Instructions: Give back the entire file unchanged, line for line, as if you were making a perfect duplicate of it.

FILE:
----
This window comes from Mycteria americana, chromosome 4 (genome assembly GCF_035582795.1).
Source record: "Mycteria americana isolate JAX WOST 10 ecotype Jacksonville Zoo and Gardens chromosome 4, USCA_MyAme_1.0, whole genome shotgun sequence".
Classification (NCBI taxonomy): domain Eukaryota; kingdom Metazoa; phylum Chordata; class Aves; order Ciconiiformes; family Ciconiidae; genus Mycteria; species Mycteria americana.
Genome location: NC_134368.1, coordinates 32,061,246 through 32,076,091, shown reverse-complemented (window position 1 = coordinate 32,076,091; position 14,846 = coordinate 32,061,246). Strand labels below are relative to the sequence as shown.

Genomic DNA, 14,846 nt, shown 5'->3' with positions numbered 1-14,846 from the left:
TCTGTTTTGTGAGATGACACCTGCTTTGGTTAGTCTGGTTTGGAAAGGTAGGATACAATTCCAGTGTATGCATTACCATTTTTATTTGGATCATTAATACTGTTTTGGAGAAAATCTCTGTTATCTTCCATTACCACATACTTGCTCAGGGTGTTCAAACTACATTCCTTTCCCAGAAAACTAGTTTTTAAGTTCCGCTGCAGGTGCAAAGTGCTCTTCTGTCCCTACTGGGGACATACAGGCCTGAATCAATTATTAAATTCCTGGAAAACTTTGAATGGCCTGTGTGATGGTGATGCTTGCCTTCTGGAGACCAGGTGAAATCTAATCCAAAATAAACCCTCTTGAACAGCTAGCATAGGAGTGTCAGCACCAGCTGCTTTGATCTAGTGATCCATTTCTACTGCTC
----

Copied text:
This window comes from Mycteria americana, chromosome 4 (genome assembly GCF_035582795.1).
Source record: "Mycteria americana isolate JAX WOST 10 ecotype Jacksonville Zoo and Gardens chromosome 4, USCA_MyAme_1.0, whole genome shotgun sequence".
Classification (NCBI taxonomy): domain Eukaryota; kingdom Metazoa; phylum Chordata; class Aves; order Ciconiiformes; family Ciconiidae; genus Mycteria; species Mycteria americana.
Genome location: NC_134368.1, coordinates 32,061,246 through 32,076,091, shown reverse-complemented (window position 1 = coordinate 32,076,091; position 14,846 = coordinate 32,061,246). Strand labels below are relative to the sequence as shown.

Genomic DNA, 14,846 nt, shown 5'->3' with positions numbered 1-14,846 from the left:
TCTGTTTTGTGAGATGACACCTGCTTTGGTTAGTCTGGTTTGGAAAGGTAGGATACAATTCCAGTGTATGCATTACCATTTTTATTTGGATCATTAATACTGTTTTGGAGAAAATCTCTGTTATCTTCCATTACCACATACTTGCTCAGGGTGTTCAAACTACATTCCTTTCCCAGAAAACTAGTTTTTAAGTTCCGCTGCAGGTGCAAAGTGCTCTTCTGTCCCTACTGGGGACATACAGGCCTGAATCAATTATTAAATTCCTGGAAAACTTTGAATGGCCTGTGTGATGGTGATGCTTGCCTTCTGGAGACCAGGTGAAATCTAATCCAAAATAAACCCTCTTGAACAGCTAGCATAGGAGTGTCAGCACCAGCTGCTTTGATCTAGTGATCCATTTCTACTGCTC